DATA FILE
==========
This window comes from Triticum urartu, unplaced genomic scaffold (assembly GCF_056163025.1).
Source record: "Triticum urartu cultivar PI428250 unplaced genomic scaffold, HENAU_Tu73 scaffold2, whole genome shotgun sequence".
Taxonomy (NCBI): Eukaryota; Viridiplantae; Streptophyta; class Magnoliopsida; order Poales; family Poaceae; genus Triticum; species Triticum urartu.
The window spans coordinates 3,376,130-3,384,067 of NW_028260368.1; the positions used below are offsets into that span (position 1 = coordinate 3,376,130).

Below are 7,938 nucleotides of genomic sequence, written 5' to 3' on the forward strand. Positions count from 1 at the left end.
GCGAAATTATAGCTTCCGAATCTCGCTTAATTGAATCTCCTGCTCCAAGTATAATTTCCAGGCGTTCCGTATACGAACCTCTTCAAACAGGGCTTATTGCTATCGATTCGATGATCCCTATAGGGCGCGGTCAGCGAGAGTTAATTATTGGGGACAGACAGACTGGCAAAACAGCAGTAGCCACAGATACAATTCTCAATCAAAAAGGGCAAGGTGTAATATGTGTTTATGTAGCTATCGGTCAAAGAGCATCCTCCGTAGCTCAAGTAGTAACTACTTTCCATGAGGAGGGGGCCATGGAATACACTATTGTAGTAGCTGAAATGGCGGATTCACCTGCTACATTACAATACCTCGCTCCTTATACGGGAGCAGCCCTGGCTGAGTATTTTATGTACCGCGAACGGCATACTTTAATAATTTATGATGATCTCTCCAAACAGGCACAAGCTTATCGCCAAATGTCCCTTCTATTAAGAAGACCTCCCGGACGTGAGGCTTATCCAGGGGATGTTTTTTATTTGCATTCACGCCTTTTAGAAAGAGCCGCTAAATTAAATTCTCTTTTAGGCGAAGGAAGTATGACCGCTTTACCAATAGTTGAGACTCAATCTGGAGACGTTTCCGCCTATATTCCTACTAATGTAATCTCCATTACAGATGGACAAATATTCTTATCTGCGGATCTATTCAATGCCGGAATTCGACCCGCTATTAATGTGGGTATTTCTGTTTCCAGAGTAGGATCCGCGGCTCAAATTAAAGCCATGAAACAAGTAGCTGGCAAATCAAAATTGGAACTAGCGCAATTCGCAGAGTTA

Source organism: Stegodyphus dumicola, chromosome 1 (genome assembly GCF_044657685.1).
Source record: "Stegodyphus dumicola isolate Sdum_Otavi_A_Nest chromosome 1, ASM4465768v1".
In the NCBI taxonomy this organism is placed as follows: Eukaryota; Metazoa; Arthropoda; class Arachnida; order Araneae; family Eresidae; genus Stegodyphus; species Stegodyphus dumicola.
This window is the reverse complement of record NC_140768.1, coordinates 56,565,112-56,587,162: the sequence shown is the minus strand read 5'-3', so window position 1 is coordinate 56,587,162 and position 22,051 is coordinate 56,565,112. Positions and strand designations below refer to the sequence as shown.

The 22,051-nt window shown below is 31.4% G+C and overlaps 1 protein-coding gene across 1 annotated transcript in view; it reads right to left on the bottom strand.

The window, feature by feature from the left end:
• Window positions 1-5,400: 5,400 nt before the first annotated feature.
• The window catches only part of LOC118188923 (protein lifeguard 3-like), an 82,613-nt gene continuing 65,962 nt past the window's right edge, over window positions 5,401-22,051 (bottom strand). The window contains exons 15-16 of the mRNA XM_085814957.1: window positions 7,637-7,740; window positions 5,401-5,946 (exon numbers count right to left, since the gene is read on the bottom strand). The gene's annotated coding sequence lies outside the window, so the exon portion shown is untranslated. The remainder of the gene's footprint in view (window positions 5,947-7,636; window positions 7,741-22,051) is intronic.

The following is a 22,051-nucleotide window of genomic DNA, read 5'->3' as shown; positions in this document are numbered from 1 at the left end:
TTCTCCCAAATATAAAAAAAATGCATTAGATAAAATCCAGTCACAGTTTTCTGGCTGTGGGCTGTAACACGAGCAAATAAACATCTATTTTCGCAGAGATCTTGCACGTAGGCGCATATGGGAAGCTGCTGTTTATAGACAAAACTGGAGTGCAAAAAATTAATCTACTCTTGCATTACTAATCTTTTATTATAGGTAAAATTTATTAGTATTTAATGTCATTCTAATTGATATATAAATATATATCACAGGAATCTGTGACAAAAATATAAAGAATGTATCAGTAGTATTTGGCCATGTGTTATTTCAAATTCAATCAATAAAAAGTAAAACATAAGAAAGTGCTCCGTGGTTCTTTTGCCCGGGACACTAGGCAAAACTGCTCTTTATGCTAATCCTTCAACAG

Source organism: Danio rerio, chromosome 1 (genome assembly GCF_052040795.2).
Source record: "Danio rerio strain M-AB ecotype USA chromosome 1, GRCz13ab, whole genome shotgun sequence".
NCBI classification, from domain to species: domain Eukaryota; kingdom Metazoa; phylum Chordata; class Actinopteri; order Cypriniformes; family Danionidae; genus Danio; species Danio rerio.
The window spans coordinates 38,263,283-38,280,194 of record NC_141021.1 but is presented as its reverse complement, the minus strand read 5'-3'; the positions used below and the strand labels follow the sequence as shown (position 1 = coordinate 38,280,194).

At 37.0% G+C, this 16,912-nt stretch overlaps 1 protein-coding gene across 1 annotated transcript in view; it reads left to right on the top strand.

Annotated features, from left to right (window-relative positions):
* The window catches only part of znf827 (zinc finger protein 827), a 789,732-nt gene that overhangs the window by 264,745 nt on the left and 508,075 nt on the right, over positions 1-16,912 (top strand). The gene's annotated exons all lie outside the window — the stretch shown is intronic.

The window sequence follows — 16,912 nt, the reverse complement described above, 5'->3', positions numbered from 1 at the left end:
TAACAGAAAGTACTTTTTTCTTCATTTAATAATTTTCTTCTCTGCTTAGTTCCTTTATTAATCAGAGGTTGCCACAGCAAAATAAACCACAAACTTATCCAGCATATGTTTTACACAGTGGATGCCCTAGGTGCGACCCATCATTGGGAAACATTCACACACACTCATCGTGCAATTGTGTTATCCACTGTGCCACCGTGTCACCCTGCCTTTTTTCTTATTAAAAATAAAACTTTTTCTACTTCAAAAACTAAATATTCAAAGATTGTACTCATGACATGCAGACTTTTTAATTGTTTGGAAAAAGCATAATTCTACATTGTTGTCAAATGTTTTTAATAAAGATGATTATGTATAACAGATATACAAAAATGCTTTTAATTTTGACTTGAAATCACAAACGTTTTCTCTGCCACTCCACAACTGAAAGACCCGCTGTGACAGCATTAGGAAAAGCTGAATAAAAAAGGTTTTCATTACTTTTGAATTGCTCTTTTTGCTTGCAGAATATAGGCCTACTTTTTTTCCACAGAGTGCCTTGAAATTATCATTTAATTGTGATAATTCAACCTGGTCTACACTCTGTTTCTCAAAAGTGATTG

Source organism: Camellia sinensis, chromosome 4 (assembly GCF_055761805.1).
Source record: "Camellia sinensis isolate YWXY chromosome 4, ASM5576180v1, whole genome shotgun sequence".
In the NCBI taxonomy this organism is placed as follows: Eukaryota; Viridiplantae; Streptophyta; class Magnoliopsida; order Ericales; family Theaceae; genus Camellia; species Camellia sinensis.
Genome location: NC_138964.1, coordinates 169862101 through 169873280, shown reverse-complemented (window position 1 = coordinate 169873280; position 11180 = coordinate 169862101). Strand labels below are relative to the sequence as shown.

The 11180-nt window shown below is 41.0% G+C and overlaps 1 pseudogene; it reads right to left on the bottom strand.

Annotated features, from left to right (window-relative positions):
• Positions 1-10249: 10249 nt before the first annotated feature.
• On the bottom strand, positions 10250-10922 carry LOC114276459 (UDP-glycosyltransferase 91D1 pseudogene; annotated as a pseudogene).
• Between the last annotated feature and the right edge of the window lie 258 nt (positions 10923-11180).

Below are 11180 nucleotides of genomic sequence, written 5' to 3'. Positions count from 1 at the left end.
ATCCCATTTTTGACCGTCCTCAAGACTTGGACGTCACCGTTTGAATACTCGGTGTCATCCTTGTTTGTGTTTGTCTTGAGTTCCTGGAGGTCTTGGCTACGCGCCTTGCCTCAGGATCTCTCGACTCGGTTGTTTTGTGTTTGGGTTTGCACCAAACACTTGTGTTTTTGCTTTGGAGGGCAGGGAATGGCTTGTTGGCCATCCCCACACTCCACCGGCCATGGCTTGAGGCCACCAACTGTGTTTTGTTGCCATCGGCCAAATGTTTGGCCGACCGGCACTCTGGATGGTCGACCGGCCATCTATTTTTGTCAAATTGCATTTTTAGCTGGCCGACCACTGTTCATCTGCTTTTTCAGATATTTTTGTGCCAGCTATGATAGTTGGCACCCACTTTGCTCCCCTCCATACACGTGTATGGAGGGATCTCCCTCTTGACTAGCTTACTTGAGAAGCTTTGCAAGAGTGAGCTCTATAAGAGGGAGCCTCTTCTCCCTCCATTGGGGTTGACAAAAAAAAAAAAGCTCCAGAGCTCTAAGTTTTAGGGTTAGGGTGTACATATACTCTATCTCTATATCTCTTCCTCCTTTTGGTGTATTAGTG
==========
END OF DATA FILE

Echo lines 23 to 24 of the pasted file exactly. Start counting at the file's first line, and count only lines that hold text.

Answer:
* The window catches only part of znf827 (zinc finger protein 827), a 789,732-nt gene that overhangs the window by 264,745 nt on the left and 508,075 nt on the right, over positions 1-16,912 (top strand). The gene's annotated exons all lie outside the window — the stretch shown is intronic.

The window sequence follows — 16,912 nt, the reverse complement described above, 5'->3', positions numbered from 1 at the left end: